Today's photo -- the new extension in the dawn light. Lots of natural lighting, even before the sun is up.
Fall semester work started for me last Monday, when I put on a clean shirt and pants and shoes not bespattered with one or another building-related compound for the first time in quite a while, got into me trusty old Land Rover jalopy, and drove to the college.
I normally would not have chosen to be driving the Rover, whose precious miles we are supposed to save for when we really need them, for hauling cargo and animals and for when the snow is deep, but this ancient wagon was the only vehicle I owned that had both a) a working transmission and b) gas in the tank. Since I had systematically spent every last penny of salary received all summer, a substantial amount of Aimee's salary, and quite a bit we have yet to earn, all on this new extension, there wasn't any money for gas until another paycheck arrived, and so the Rover was pressed into service, at least until Aimee took pity on me and slipped me forty bucks for pocket and gas money.
At work there were lots of new experiences, or at least experiences that felt new. Talking to people, for instance. Other than Aimee and various denizens of hardware stores, lumber yards, and the staff of the nearest Home Depot, I haven't really talked to too many people since May. It was surprisingly pleasant to have lots of conversations with friends and colleagues, instead of, well, cursing at inanimate objects and the uncooperative weather.
Writing felt rather new, too. My job requires a lot of this kind of writing. Although I have blogged along with the construction of the extension, I haven't really written very much in the way of formal, technical writing all summer, and so it was new or at least felt new to be writing again.
Training too felt very new. Normally we have quite regular training -- in the rapidly changing world of higher education there's always some new device or software or system to think about. But the only training I've had for most of the summer were those nice fellers on You-Tube that taught me more about drywall mud -- more than I ever wanted to learn.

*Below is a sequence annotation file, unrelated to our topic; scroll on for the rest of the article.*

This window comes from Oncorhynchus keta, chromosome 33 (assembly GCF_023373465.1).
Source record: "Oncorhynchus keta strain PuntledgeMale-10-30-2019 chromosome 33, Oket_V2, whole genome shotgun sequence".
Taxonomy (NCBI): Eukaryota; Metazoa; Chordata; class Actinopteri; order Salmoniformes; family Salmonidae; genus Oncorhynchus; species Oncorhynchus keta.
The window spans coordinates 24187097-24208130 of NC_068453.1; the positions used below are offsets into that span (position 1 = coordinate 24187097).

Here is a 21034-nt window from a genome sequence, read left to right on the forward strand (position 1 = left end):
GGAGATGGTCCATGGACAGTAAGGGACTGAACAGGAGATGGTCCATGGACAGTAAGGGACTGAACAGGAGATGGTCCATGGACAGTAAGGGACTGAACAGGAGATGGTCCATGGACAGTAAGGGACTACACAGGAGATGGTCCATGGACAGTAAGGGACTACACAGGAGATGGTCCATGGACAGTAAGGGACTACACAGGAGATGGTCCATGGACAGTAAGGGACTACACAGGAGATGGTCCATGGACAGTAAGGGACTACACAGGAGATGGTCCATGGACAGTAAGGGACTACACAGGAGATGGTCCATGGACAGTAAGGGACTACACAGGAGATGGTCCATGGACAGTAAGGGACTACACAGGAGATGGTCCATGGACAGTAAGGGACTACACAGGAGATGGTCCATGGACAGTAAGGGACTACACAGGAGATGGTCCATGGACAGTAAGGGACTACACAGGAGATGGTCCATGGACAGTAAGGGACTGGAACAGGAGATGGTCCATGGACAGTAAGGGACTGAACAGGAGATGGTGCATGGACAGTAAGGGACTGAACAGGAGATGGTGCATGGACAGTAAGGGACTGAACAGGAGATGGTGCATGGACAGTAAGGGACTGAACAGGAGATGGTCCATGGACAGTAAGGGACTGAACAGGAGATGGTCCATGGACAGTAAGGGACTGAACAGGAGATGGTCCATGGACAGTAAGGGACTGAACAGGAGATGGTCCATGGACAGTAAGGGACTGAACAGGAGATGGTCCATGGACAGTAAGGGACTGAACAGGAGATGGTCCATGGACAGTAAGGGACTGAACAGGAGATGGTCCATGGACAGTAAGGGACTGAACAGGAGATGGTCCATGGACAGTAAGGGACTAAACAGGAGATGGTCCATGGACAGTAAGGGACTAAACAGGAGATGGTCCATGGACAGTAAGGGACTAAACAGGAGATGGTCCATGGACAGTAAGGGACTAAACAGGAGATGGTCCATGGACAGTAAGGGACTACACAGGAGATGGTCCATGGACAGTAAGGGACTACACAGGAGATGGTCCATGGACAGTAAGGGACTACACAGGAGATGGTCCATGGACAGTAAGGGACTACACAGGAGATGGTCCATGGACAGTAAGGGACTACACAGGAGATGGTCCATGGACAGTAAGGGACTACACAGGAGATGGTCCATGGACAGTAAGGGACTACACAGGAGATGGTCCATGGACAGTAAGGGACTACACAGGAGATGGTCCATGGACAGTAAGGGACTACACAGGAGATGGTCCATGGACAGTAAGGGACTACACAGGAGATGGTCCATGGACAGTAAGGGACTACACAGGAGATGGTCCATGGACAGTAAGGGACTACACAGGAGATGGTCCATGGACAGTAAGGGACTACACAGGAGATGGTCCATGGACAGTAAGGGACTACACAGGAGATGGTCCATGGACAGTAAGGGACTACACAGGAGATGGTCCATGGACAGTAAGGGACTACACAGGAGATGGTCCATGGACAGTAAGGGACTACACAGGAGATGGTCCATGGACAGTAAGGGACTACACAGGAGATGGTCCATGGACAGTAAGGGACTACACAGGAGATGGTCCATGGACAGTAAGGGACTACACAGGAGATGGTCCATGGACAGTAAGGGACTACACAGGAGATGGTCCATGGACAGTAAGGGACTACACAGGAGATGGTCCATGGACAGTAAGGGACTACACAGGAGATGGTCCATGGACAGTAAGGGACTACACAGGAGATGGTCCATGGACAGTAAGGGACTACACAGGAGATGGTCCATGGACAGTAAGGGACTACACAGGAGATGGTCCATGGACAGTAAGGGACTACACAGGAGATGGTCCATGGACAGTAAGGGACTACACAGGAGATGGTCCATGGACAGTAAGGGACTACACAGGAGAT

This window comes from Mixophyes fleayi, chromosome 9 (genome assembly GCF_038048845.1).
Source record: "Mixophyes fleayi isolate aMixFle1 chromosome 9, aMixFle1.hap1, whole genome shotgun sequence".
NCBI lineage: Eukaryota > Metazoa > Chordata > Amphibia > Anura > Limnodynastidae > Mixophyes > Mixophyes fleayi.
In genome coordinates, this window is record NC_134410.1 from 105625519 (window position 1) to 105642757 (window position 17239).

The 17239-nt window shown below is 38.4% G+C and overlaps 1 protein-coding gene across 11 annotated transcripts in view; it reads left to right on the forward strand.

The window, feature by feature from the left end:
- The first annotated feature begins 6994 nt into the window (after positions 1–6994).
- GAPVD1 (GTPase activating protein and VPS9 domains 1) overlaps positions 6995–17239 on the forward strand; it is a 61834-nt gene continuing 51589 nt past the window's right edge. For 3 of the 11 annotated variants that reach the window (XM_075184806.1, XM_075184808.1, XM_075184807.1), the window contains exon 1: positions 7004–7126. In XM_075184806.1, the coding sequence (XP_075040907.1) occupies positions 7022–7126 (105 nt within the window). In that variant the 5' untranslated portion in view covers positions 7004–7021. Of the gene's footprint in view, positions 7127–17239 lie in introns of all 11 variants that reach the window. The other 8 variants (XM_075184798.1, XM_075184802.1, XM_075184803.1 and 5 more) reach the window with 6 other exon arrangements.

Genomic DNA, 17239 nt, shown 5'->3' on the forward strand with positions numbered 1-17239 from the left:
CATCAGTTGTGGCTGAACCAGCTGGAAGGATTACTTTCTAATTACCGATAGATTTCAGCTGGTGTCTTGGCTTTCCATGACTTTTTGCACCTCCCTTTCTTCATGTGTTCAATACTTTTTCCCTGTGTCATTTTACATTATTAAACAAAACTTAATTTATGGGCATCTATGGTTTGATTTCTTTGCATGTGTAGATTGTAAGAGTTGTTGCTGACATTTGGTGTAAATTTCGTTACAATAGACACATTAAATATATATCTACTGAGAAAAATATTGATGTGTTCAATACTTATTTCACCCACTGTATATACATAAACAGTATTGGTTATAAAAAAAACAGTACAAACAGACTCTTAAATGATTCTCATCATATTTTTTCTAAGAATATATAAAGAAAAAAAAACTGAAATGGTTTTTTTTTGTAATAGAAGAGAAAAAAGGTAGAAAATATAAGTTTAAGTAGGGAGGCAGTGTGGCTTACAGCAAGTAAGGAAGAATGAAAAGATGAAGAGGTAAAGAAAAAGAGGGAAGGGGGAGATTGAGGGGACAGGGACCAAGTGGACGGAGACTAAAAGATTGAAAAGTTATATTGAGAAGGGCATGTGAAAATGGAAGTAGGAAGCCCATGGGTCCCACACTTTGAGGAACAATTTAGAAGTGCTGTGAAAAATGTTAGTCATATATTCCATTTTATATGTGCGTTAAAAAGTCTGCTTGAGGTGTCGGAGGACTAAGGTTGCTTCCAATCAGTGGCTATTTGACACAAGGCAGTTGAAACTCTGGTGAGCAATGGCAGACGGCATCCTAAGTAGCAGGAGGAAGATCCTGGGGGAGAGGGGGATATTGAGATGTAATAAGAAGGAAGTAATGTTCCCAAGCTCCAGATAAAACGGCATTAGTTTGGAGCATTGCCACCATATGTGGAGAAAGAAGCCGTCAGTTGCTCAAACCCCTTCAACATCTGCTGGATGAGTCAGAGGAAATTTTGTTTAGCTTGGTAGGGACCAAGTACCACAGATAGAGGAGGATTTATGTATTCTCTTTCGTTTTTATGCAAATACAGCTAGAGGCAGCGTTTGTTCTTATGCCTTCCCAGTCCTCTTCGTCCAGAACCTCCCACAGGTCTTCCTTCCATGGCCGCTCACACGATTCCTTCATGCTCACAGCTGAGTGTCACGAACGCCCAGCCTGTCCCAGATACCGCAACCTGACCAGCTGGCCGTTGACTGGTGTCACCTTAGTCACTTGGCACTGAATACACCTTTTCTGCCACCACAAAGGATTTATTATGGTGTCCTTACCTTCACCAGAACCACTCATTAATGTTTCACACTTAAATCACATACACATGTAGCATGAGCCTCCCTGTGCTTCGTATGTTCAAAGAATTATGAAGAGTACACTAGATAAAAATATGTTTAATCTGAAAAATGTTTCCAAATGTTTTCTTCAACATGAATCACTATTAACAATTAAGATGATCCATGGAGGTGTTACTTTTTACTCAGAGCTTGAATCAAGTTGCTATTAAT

All this felt rather strange and I thought it would take a bit of getting used to.
But once the place of work was arrived at, things began to fall into place well enough, with all the meetings and trainings and syllabus-writing and wotnot. By the end of the week I was feeling like I knew what I was supposed to do in that first classroom tomorrow. I enjoy teaching, so this was a pleasant surprise.
There was also the matter of a nice, new, larger office -- a corner office, no less, with two windows and a view of the lake -- that was scored, thanks to the departure of a colleague.
It was all, to repeat myself, surprisingly pleasing, this resurrection of a career and vocation after a long break doing something completely different.
While all this was going on, Aimee had her birthday. She obviously is NOT getting any birthday present this year, considering that she was the one who wanted the extension in the first place. The extension will be her present. But I did make her a carrot cake -- which I proceeded to ruin by trying to carve it into the form of the extension and applying frosting in appropriate colors (green for the roof and white for the Tyvek'ed walls). More successfully, I made fresh salsa and guacamole, two of her favorite foods. The guacamole, it turned out, had too much sour cream. Aimee thinks any sour cream in guacamole is too much, but I like it, and so still tried to sneak a couple tablespoons in. That was a mistake, like the frosting. But the salsa was a hit, as was the espresso martini she made for herself.